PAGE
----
Other Communication Modes: pheromones ; scent marks
Perception Channels: visual ; tactile ; acoustic ; chemical
Squirrels have been found to live a maximum of 8 to 14 years in the wild and up to 16 or more years in captivity. However, many squirrels do not live past their first year of life in the wild.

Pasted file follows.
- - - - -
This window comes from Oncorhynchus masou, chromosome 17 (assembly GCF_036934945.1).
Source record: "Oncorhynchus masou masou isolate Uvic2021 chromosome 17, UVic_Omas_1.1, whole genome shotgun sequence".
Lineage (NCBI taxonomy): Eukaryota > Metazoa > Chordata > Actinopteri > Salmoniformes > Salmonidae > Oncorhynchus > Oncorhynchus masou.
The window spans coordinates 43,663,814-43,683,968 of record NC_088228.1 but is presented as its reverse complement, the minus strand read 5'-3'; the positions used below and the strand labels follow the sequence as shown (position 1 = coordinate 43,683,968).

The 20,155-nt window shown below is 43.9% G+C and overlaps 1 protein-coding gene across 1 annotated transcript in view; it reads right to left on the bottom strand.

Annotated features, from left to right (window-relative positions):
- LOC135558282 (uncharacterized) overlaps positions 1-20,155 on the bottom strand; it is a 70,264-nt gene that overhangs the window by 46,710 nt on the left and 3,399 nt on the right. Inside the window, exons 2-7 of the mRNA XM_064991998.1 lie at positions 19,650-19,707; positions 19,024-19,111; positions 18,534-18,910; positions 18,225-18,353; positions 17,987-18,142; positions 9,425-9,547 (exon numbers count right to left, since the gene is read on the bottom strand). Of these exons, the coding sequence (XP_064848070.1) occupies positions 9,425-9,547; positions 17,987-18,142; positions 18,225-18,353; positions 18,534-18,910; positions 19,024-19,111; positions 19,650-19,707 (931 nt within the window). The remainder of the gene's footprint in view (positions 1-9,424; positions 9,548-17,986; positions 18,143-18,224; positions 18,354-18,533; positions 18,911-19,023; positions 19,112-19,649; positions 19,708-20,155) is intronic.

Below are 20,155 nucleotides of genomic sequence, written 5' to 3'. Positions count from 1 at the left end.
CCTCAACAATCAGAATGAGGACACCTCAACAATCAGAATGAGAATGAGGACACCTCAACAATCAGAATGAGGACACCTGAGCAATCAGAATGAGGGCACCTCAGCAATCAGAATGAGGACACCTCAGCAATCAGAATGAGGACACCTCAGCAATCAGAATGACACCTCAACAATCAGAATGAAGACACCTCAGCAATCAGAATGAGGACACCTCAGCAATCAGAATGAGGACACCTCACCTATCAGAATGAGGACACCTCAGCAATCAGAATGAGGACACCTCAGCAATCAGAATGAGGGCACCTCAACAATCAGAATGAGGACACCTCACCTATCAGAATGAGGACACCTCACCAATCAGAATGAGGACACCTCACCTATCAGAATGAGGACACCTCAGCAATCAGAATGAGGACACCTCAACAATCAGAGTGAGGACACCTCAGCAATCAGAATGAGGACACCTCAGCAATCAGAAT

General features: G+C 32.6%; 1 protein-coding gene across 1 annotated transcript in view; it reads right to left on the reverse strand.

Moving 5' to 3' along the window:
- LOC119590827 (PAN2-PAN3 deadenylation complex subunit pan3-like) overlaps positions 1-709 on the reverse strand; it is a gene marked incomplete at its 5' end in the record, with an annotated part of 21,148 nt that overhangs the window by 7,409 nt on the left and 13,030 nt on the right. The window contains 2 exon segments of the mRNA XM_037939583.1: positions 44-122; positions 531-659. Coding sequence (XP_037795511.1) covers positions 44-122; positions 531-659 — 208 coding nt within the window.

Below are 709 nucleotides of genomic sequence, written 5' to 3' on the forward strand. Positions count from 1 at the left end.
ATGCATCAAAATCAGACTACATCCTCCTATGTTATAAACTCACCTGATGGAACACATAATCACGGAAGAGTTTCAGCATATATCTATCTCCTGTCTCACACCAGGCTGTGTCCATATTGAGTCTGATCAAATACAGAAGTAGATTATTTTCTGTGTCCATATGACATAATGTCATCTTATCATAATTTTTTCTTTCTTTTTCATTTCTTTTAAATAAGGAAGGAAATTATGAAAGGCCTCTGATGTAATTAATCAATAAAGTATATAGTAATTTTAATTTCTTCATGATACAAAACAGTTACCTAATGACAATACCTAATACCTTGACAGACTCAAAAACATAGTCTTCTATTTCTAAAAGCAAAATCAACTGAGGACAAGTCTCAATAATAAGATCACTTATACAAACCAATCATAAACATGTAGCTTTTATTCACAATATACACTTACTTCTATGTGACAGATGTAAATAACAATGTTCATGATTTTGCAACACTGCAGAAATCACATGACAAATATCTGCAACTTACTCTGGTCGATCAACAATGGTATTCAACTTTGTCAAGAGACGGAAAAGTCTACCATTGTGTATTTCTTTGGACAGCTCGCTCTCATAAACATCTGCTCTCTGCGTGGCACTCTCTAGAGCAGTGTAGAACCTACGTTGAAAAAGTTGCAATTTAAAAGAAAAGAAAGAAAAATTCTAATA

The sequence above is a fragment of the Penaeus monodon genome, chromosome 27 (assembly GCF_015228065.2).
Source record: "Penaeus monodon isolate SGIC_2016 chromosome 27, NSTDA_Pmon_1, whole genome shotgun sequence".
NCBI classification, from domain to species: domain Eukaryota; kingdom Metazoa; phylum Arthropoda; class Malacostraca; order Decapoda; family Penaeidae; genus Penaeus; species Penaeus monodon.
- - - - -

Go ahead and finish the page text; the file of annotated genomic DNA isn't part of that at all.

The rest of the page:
Sciurid mating systems are polygynandrous; multiple males may mate with multiple females in a single breeding season. Generally, females are widely dispersed and males do not defend a territory, but this behavior varies. Some species of ground squirrels live in groups, forcing males to defend a small territory to attract females. In North America, many sciurids have two peak times of reproduction each year: one from December to January and the other from May to June. The sciurid breeding season is marked by the development of male testes and sexual swelling of the females, as is common in many mammals. Males may follow the scent left by estrous females or they may simply chase females. Groups of males, ranging from 4 to 9 individuals, chase a female from branch to branch at top speeds in what is known as a “mating chase.” Typically, one dominant male stands out from the rest. His dominance is determined by his ability to keep close proximity both during and between mating chases. After the female accepts a particular male, copulation ensues, and the mating chase continues, allowing for multiple copulations for both males and females. Ground squirrels, however, have a different mating system because they hibernate through the winter. Females go into estrous soon after hibernation, marking the beginning of breeding season. Female receptivity varies between species. Shorter estrous allows a single male to mate a single female, while longer estrous allows a single female to mate with multiple males. Ground squirrel mating rituals take place underground or in the nest, therefore much of this behavior is unknown.